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Mail Tribune 100

July 24, 1915

GENERAL SOOYSMITH IN SERIOUS CONDITION

General William Sooysmith, one of the heroes of the Civil War, and for years one of the engineering geniuses of the United States Army, lies at his quarters in the Medford Hotel in a serious condition, from ailments common to old age, superinduced by the hot weather of last week.

General Sooysmith was stricken Thursday, his 85th birthday. The patient was resting easy this afternoon, after a restless night.

COUNTY TO BUILD BLUE LEDGE ROAD IF MINE OPERATES

"If the owner of the Blue Ledge Mine will give the county court any assurance of operating the mine providing the road is put in shape, the county will proceed at once with the road work, even if we have to mortgage the courthouse," stated Judge Tou Velle today. "We stand ready to co-operate in every way and always have. But we have never received any definite assurance of operation, and we are not justified in making the expenditure without.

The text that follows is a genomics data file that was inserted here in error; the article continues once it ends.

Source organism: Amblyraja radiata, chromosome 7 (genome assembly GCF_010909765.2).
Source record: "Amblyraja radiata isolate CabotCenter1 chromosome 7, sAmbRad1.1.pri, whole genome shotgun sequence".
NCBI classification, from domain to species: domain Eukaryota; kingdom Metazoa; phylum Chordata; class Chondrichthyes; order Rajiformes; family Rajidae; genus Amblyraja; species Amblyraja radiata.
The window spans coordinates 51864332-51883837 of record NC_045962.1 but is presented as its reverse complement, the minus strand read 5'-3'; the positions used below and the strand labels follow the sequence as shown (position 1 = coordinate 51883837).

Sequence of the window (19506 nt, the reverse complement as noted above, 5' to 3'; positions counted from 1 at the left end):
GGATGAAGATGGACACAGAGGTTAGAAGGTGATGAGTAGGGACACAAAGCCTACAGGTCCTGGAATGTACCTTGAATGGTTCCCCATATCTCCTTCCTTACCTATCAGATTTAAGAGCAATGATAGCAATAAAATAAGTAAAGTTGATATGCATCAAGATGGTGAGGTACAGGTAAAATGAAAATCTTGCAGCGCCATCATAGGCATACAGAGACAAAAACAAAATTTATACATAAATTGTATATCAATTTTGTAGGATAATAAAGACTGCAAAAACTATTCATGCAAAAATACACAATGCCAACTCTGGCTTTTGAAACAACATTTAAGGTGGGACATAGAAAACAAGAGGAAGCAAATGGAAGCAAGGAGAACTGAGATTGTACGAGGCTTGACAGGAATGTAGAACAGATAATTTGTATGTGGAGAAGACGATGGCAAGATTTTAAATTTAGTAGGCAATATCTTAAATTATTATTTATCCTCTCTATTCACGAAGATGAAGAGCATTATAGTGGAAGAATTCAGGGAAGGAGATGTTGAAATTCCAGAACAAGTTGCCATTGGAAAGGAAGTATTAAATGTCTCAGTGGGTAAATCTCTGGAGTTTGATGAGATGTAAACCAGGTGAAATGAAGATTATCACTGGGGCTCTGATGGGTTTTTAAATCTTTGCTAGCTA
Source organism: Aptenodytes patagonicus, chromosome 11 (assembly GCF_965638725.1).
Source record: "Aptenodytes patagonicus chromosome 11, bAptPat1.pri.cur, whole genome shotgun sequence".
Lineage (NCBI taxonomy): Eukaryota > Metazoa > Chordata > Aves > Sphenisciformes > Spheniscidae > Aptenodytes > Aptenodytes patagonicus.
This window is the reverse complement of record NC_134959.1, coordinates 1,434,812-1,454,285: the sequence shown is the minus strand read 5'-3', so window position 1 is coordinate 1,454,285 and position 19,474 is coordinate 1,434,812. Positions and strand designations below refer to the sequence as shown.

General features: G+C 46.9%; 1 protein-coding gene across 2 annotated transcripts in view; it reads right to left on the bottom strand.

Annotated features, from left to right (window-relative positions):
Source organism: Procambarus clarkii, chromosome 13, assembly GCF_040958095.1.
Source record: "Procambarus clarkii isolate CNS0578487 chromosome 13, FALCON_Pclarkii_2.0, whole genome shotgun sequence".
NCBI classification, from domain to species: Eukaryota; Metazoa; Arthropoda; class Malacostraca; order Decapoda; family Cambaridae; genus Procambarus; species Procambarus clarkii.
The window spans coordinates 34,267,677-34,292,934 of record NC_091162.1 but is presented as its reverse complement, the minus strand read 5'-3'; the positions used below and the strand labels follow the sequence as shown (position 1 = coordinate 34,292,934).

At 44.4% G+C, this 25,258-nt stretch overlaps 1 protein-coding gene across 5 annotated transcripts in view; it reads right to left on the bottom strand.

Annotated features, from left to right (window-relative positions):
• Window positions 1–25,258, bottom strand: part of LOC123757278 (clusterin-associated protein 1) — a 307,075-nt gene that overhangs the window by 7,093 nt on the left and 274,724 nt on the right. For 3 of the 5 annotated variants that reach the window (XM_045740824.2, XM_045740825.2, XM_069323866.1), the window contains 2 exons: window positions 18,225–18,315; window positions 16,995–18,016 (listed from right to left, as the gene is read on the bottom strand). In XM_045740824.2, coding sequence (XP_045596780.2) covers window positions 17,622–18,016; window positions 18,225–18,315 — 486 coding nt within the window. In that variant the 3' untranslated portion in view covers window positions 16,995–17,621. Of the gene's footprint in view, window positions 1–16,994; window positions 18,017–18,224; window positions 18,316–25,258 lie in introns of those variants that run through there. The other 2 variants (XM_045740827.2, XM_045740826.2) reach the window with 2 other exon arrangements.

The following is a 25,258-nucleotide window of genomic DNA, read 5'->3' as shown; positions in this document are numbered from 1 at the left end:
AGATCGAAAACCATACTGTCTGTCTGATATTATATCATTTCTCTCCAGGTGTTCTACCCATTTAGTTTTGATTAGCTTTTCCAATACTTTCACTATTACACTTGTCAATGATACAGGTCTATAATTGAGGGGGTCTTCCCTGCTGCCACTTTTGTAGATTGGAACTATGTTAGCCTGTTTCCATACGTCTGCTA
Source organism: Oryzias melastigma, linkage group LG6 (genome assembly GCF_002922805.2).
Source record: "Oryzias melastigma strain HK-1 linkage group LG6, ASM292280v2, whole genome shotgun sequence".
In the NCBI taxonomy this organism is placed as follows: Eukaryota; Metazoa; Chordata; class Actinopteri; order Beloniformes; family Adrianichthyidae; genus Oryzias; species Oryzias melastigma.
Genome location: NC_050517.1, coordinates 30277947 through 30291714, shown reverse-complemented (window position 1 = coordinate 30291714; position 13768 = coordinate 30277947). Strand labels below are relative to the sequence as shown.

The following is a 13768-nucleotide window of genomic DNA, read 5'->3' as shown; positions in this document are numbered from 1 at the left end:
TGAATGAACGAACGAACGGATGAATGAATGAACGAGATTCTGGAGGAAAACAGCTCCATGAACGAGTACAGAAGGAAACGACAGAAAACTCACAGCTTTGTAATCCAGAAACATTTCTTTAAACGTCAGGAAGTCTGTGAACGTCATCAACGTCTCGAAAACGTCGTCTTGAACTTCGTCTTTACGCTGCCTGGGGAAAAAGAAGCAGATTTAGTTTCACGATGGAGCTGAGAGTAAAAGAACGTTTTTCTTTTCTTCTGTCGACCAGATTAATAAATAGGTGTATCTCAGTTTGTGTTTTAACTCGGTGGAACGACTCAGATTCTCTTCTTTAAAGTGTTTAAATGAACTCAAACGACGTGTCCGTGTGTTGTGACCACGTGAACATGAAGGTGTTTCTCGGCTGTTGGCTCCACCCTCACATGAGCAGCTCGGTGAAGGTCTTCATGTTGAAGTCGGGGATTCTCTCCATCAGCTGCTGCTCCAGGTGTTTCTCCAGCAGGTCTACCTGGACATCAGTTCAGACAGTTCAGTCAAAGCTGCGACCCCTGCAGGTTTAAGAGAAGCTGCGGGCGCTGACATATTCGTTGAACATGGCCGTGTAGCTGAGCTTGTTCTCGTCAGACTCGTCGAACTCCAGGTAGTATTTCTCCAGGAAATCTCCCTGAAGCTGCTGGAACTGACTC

"I do not believe that a $5,000 road expenditure by Jackson County is halting the operation of a mine on which a million and a half dollars has been spent in development work by a multimillionaire owner, especially with copper selling at over 20 cents a pound. Nor do I believe that such an immense prosperity can be profitably operated with auto trucks to haul ore 40 miles over mountain grades.

"Jackson County stands ready to do everything in its power to assist in opening up the mine. Placing the blame for the do-nothing, shut-down policy of the mine owners on the county's poor roads is nonsense. We stand ready to build a boulevard if necessary to secure the operation of a great copper mine."

In this connection it will be remembered that when the Medford Commercial Club two years ago offered to try and promote a railroad to the Blue Ledge, no definite promise of mine operation could be got from the mine owners.

MINIMUM WAGE FOR HELLO GIRLS

CHICAGO, July 23 — A six-day week and a minimum wage for telephone operators are recommended in the report of an investigation conducted by the federal commission on industrial relations into conditions of employment of telephone girls in Chicago and seven other large cities.

The nervous strain attending telephone operating, the report states, combined with the rigid discipline, is exceptionally severe and is responsible for physical and nervous breakdowns of a large number of girls.